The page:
Non-Alcoholic Fatty Liver Disease (NAFLD)
NAFLD encompasses the entire spectrum of fatty liver disease (fatty liver to steatohepatitis to cirrhosis) in individuals without significant alcohol consumption. Significant alcohol consumption is defined as 21 standard drinks per week for men and 14 for women. According to the National Institute on Alcohol Abuse and Alcoholism, a standard alcoholic drink is any drink that contains about 14 grams of pure alcohol.
A person is diagnosed with non-alcoholic fatty liver when investigations reveal his/her liver contains more than 5% fat (hepatic steatosis) without any evidence of hepatocellular injury in the form of ballooning of the liver cell (hepatocyte) or any evidence of fibrosis. NASH (non-alcoholic steatohepatitis), on the other hand, is a condition when along with more than 5% liver fat, there is inflammation and hepatocyte injury with or without fibrosis.
The presence of metabolic syndrome (high blood pressure, blood sugar, excess body fat around the waist, abnormal levels of cholesterol, and triglycerides) in a person increases the risks of developing of NAFLD. The most common risk factor is obesity followed by type 2 diabetes and dyslipidaemia (abnormal amount of lipids). The condition is two times more common in men than women.
The most common cause of death in patients with NAFLD is cardiovascular disease, independent of other metabolic co-morbidities. Although liver-related disease or condition is the 12th leading cause of death in the general population, it is the second or third cause of mortality among the patients with NAFLD. NAFLD now considered the third most common cause of hepatocellular carcinoma (cancer).
Symptoms and Diagnosis
Most people with NAFLD are asymptomatic but may experience vague abdominal pain in the right upper quadrant, fatigue and malaise. Signs of chronic liver disease such as splenomegaly ascites (enlarged spleen with fluid accumulation) etc are, however, more common in patients with cirrhosis. Lab tests usually show 2 to 4-fold elevation in serum ALT and AST levels with serum ALT greater than AST. Other parameters of LFTs (liver function test) like bilirubin albumin or prothrombin time are normal.The diagnosis of NAFLD requires evidence of Hepatic Steatosis by imaging or histology, no significant alcohol consumption, and no co-existing causes of chronic liver disease.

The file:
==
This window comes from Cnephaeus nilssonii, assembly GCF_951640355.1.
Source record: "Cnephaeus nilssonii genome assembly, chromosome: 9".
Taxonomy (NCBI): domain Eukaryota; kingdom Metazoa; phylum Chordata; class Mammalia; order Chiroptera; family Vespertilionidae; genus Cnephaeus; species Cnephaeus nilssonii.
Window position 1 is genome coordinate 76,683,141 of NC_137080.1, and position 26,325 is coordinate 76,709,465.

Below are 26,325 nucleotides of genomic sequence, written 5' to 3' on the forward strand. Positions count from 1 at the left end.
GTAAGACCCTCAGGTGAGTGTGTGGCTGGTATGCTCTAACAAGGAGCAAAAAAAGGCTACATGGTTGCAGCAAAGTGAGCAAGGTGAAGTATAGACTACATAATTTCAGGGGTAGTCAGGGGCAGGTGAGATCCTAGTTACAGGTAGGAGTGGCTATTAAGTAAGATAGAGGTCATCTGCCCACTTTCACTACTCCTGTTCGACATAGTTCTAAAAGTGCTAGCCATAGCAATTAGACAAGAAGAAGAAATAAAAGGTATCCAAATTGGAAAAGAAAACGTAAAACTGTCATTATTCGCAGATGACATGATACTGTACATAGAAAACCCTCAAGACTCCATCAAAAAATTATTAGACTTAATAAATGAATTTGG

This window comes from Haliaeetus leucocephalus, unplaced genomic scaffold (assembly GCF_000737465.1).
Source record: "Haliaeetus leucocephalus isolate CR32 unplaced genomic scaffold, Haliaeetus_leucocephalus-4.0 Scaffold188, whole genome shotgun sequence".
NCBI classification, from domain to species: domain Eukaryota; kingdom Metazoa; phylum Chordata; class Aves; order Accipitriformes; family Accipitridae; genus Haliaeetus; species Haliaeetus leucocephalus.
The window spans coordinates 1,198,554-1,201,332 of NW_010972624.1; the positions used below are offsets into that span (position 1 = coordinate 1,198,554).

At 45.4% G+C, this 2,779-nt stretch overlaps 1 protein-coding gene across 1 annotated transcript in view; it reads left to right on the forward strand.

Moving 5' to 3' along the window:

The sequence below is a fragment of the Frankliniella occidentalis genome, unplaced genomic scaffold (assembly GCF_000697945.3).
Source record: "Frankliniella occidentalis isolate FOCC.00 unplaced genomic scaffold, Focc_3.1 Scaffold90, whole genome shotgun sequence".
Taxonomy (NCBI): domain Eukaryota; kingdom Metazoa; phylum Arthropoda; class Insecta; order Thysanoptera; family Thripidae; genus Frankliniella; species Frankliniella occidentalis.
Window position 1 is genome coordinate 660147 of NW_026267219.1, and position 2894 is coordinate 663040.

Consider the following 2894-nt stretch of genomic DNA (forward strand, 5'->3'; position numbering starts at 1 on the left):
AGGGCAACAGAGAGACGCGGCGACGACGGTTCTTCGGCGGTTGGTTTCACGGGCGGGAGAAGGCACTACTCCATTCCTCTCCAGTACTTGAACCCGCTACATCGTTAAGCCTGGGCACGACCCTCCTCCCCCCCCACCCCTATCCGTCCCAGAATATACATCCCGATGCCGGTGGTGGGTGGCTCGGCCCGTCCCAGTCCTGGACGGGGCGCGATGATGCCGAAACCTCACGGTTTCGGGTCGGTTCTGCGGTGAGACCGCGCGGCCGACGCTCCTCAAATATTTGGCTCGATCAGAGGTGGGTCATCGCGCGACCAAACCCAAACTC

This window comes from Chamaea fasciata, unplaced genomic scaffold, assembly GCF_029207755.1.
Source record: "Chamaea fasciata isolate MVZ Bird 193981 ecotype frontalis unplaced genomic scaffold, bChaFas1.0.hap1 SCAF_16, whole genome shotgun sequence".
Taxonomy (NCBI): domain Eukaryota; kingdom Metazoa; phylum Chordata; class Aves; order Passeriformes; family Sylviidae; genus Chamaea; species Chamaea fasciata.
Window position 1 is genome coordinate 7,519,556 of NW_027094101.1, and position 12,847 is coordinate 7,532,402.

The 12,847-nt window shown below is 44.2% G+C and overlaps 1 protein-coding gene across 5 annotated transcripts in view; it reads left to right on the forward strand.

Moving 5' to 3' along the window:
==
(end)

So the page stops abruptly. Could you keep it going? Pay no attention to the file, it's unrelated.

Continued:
Role of Liver Biopsy in patients with NAFLD
Liver biopsy is the gold standard for diagnosing NAFLD but it is usually avoided because of its invasiveness. Newer imaging techniques have been successful in identifying hepatic fibrosis that surpasses the need for liver biopsy. The most commonly used non-imaging technique is transient elastography, a non-invasive technique that uses ultrasound and low-frequency elastic waves to quantify liver fibrosis. The speed at which the wave moves is correlated with liver stiffness and measured in kilopascals. Another non-invasive imaging technique available is MR Elastography.
Lifestyle modifications, including diet, exercise and weight loss has been advocated to treat patients with NAFLD. Moderate calorie restriction – daily reduction by 500-1000 kcal – and moderate-intensity exercise 4-5 times weekly for 30-45 minutes, or resistance training 3 times a week, with a total exercise time of around 45 minutes, is likely to be most effective. It has been seen that consumption of coffee (2-3 cups daily) decreases the risks of hepatic fibrosis and it is highly recommended in patients with NAFLD.
Medications that reduce the generation of reactive oxygen species are potential agents for the treatment of NAFLD. The most-studied antioxidants are vitamin E, vitamin C and Betaine among which vitamin E is most effective. Most studies have shown modest improvement in serum aminotransferase levels as well as improvement in steatosis, but with no effect on hepatic fibrosis. Omega-3 fatty acids should not be used as a specific treatment of NAFLD but they can be used to treat hypertriglyceridemia in patients with NAFLD.
The following measures can lead to a happy and healthy life in patients with NAFLD:
- Avoidance of alcohol
- Weight reduction
- Calorie restriction
- Moderate intensity exercise
(Dr Sethy is Director Gastroenterology of Medica Superspecialty Hospital. He is a Senior Gastroenterologist and Hepatologist)